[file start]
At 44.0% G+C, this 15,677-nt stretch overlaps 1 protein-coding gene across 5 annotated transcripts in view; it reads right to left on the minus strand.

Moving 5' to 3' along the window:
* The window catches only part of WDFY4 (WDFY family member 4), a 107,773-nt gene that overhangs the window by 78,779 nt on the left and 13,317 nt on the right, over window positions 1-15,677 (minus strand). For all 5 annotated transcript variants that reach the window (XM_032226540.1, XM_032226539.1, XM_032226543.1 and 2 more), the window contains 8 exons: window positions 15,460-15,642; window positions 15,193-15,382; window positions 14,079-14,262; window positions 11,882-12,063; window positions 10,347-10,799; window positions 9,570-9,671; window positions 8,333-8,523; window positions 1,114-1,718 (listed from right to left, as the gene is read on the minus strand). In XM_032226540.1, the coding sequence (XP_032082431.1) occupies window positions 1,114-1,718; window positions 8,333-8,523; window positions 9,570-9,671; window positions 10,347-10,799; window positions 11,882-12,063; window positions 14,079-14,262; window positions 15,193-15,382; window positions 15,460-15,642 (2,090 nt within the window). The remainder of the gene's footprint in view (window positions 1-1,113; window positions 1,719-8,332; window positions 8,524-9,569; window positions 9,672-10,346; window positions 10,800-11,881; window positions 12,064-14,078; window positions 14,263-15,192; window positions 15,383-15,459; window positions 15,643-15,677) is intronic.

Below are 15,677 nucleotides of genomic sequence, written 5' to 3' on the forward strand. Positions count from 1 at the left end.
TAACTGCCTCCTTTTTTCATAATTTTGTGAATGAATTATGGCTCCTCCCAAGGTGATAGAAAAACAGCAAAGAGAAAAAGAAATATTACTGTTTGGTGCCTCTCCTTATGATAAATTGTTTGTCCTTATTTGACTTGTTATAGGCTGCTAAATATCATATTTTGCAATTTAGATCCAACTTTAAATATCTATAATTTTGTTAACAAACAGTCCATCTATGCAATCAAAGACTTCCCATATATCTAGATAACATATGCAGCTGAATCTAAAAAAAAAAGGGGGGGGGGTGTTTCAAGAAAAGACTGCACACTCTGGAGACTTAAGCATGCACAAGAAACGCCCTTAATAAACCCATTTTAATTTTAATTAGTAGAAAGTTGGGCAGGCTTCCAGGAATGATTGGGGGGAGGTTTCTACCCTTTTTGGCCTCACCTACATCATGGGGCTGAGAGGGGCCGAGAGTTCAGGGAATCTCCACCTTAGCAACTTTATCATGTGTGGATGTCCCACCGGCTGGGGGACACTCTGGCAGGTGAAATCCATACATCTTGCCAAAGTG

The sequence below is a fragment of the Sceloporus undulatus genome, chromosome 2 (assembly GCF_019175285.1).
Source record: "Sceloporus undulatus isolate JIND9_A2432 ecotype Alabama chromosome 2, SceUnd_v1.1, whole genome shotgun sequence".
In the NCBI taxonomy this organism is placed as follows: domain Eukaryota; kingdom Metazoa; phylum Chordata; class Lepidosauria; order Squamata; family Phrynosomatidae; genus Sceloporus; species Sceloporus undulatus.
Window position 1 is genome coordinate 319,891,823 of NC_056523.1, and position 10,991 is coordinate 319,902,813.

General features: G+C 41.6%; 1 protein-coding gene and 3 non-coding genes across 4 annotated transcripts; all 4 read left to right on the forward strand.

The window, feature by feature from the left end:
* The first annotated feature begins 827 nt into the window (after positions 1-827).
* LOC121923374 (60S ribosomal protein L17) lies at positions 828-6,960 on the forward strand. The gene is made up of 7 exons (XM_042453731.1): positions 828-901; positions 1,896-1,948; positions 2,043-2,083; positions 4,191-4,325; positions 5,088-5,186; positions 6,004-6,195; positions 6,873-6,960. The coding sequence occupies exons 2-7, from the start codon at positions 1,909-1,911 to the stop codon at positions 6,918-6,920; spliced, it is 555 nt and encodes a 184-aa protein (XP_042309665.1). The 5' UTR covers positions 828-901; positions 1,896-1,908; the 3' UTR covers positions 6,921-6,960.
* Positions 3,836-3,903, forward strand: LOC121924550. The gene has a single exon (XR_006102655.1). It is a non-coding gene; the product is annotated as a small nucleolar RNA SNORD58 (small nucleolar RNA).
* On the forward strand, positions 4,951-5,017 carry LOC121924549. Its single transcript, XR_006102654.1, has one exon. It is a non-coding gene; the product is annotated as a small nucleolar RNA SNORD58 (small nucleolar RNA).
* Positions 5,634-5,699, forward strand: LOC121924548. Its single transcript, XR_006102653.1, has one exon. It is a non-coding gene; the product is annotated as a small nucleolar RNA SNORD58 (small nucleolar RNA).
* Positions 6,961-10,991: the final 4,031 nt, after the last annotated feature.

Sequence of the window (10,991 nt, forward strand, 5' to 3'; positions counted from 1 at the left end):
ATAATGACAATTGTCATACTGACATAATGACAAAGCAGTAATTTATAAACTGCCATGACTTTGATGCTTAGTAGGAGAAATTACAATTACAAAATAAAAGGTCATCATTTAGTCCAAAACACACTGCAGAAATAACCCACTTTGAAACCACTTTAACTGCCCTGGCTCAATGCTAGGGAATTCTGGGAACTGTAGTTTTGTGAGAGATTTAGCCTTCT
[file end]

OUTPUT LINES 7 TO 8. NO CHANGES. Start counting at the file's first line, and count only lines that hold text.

Source record: "Sceloporus undulatus isolate JIND9_A2432 ecotype Alabama chromosome 2, SceUnd_v1.1, whole genome shotgun sequence".
In the NCBI taxonomy this organism is placed as follows: domain Eukaryota; kingdom Metazoa; phylum Chordata; class Lepidosauria; order Squamata; family Phrynosomatidae; genus Sceloporus; species Sceloporus undulatus.